It's written all over their faces

Look who has his feet to the fire. It's Phil Knight, the world's most successful shoe salesman.

The Nike nke chairman is being interviewed on camera about outsourcing jobs to Indonesia. The grilling would make any executive squirm, and worse is that interviewer Michael Moore has built his career on embarrassing those in power. Moore asks if Nike might accept lower profits if it means providing jobs to Americans, then he ambushes Knight with two airline tickets to Indonesia, seemingly so they can inspect shoe factories together.

It's choreographed to be an awkward moment. Knight declines the trip and says Americans don't want jobs in a shoe factory. But it's his facial expressions, not what he says, that tell the most, says Dan Hill, an expert in facial coding, a system of seeing through the mask by classifying hundreds of tiny muscle movements in the face. Based on facial clues, Knight experiences little discomfort. Far from it. Rather, he appears to be enjoying the joust with Moore, Hill says.

Facial coding is not an exact science, and is only now starting to find business applications. It dates back to the 1960s when San Francisco psychologist Paul Ekman found that expressions are learned early and are the same in Japan and Argentina as they are in the USA. Animators have embraced facial coding to make characters such as Shrek seem human. But imagine how facial coding might catch on if stock investors were able to determine if a CEO is fibbing about an earnings forecast. No one yet suggests that facial coding is anywhere near as reliable as a polygraph, but it could signal when a CEO says one thing while suppressing an emotion that says another.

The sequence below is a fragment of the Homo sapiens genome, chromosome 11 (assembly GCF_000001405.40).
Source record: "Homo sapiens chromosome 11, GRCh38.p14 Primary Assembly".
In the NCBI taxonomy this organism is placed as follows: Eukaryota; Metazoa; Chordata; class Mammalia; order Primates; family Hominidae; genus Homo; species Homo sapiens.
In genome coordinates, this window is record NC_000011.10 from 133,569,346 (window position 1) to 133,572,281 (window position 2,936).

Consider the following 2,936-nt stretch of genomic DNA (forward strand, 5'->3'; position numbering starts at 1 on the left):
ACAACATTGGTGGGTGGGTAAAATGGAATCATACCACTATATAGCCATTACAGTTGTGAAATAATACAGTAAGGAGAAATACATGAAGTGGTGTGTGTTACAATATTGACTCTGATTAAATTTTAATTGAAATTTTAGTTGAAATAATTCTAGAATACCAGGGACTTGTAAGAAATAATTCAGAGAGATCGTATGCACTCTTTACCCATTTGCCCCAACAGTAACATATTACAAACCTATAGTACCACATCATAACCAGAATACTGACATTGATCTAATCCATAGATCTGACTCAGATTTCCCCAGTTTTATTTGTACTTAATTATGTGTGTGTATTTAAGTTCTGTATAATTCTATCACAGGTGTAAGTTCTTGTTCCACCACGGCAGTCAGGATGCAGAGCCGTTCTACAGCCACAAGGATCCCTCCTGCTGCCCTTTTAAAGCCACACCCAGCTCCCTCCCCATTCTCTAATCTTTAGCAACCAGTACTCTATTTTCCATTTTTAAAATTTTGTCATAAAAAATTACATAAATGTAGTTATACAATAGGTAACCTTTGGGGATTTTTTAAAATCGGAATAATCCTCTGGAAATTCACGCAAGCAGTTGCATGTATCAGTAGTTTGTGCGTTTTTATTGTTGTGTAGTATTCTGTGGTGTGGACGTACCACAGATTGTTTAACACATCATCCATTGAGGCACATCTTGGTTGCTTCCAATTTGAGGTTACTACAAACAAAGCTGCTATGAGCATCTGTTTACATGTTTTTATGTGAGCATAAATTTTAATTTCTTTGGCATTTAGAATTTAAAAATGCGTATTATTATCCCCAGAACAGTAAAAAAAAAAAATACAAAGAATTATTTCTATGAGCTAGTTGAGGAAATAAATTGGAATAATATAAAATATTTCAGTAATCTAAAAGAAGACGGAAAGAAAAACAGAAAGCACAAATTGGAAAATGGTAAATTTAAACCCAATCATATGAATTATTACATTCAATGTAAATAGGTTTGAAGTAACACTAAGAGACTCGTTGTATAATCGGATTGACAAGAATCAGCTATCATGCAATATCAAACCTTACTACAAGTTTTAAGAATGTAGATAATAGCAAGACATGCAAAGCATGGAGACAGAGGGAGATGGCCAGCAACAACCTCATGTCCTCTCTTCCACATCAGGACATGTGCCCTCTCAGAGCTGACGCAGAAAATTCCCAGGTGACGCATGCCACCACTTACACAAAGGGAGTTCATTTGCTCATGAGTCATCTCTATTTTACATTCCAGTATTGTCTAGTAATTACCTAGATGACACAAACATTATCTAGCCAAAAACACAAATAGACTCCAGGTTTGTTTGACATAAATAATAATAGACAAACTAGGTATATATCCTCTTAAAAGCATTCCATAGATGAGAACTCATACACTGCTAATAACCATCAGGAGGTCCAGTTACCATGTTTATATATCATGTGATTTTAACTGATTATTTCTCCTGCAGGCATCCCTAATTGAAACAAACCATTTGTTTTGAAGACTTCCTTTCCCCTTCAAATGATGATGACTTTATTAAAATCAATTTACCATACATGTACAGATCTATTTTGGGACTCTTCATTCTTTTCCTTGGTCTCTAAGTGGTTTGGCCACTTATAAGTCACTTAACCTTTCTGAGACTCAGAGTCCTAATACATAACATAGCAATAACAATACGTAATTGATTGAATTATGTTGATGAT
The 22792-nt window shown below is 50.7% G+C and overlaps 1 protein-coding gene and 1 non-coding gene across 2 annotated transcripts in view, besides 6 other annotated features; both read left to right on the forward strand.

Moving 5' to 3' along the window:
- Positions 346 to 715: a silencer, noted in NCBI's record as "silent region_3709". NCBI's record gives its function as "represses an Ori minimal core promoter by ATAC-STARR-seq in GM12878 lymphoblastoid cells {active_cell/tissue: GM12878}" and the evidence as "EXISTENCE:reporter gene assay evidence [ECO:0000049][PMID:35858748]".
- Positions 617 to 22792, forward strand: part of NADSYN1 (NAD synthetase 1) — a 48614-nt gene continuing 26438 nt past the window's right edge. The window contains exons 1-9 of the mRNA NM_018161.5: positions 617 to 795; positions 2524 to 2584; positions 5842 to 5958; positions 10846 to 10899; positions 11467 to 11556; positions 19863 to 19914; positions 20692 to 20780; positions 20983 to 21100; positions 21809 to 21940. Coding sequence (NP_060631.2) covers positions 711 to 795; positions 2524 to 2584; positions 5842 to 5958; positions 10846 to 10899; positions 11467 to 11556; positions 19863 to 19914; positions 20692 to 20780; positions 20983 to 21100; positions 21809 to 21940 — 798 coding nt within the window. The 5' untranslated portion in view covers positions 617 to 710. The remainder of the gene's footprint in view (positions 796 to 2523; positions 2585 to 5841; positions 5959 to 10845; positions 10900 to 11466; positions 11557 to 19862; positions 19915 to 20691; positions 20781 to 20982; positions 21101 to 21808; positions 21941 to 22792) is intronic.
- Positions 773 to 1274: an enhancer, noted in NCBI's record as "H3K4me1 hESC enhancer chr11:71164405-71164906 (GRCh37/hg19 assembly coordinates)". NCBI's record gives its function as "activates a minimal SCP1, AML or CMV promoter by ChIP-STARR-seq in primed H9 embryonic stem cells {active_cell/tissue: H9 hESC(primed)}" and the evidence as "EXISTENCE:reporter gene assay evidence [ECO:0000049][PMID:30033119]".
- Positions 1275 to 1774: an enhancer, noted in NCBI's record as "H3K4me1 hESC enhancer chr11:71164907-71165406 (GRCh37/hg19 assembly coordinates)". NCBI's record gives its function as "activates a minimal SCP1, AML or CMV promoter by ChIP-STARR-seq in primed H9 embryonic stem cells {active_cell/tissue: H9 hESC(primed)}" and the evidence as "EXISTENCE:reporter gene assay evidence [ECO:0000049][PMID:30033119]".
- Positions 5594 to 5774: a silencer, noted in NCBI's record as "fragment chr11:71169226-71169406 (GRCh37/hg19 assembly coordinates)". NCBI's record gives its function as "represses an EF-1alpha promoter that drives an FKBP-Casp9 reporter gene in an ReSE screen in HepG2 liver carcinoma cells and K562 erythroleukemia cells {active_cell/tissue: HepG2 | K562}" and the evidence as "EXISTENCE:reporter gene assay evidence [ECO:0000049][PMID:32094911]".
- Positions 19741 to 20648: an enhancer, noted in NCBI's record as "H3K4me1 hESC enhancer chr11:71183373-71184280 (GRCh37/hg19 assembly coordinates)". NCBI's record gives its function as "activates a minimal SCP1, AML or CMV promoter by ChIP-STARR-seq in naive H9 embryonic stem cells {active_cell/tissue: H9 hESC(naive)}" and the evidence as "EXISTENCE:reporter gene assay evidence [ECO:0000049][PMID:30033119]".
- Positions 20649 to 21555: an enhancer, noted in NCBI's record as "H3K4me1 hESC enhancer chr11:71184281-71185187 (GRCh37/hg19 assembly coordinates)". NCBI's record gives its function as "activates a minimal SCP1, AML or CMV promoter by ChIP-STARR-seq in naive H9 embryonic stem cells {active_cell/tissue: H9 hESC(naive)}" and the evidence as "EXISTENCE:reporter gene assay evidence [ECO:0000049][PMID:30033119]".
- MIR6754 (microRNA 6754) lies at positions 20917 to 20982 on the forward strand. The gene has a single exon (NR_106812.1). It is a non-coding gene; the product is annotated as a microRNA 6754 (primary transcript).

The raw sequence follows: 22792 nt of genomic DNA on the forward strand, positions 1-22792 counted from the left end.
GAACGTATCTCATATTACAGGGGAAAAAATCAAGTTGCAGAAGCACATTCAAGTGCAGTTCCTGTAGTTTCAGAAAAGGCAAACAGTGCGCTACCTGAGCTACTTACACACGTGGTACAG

So far on Wall Street such strategies have barely moved ahead of palm reading as an investment strategy. That might be changing. A paper called "The Face of Success" published in February's issue of the journal Psychological Science found that students who looked at photographs of Fortunetwx 1,000 CEOs were able to identify the most successful. They knew nothing about the executives before looking at the photos, but used naive judgments to rate them on traits such as competence, dominance, likability and trustworthiness, says co-author Nicholas Rule, a psychology professor at Tufts University.

What he found was that students fairly accurately identified leaders just by looking at them, a result that was even more striking because almost all the photos were of Caucasian males and uniform in appearance, Rule says. However, he stops short of recommending gut reactions to CEO photos as an investment strategy.